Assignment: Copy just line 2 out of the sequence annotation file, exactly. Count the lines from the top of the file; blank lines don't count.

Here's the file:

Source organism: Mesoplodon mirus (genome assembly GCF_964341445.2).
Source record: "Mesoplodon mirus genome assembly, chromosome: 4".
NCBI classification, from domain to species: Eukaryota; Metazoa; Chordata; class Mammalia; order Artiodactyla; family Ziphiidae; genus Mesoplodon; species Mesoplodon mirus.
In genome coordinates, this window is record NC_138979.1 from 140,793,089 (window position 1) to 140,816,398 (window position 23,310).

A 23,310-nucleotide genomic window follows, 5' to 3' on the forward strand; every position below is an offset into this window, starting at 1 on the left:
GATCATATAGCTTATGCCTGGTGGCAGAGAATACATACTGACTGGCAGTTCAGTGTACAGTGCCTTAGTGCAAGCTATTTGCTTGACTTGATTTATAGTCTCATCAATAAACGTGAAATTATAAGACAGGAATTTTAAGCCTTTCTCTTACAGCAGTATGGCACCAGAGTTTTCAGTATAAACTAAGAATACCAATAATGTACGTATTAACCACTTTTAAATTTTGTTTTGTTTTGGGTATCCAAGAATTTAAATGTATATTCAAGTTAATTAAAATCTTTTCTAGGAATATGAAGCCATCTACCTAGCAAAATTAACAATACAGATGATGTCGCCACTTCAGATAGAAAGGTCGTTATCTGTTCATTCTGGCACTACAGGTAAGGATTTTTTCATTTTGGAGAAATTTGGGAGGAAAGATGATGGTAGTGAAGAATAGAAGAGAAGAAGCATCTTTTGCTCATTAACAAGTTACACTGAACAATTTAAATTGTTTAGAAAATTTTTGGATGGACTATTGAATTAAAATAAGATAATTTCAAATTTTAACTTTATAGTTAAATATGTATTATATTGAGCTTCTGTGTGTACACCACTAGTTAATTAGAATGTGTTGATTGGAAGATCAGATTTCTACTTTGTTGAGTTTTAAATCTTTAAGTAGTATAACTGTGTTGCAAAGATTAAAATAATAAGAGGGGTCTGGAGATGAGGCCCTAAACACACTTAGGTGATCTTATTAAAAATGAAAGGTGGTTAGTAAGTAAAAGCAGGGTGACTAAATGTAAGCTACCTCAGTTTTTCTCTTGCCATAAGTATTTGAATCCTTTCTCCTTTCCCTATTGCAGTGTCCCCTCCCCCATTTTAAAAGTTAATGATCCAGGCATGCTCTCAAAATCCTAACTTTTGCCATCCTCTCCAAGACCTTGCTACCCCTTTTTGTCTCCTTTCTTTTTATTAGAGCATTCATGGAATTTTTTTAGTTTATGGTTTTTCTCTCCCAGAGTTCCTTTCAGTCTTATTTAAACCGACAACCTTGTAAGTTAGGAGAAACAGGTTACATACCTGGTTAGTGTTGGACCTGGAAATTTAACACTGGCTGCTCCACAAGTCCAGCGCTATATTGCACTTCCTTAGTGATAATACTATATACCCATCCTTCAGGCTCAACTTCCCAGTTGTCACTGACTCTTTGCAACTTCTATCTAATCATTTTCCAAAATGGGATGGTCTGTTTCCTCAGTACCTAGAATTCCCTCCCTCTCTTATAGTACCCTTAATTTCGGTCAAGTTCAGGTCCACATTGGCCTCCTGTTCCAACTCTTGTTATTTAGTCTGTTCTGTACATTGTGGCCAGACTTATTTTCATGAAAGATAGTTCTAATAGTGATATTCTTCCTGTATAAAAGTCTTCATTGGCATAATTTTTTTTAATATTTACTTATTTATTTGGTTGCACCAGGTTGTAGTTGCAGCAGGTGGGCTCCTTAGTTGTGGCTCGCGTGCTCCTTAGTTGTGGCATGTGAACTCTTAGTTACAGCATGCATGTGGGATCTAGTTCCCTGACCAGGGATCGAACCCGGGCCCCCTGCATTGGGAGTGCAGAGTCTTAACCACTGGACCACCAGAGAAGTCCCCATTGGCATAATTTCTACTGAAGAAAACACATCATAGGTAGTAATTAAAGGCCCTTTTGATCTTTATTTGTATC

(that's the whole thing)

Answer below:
Source record: "Mesoplodon mirus genome assembly, chromosome: 4".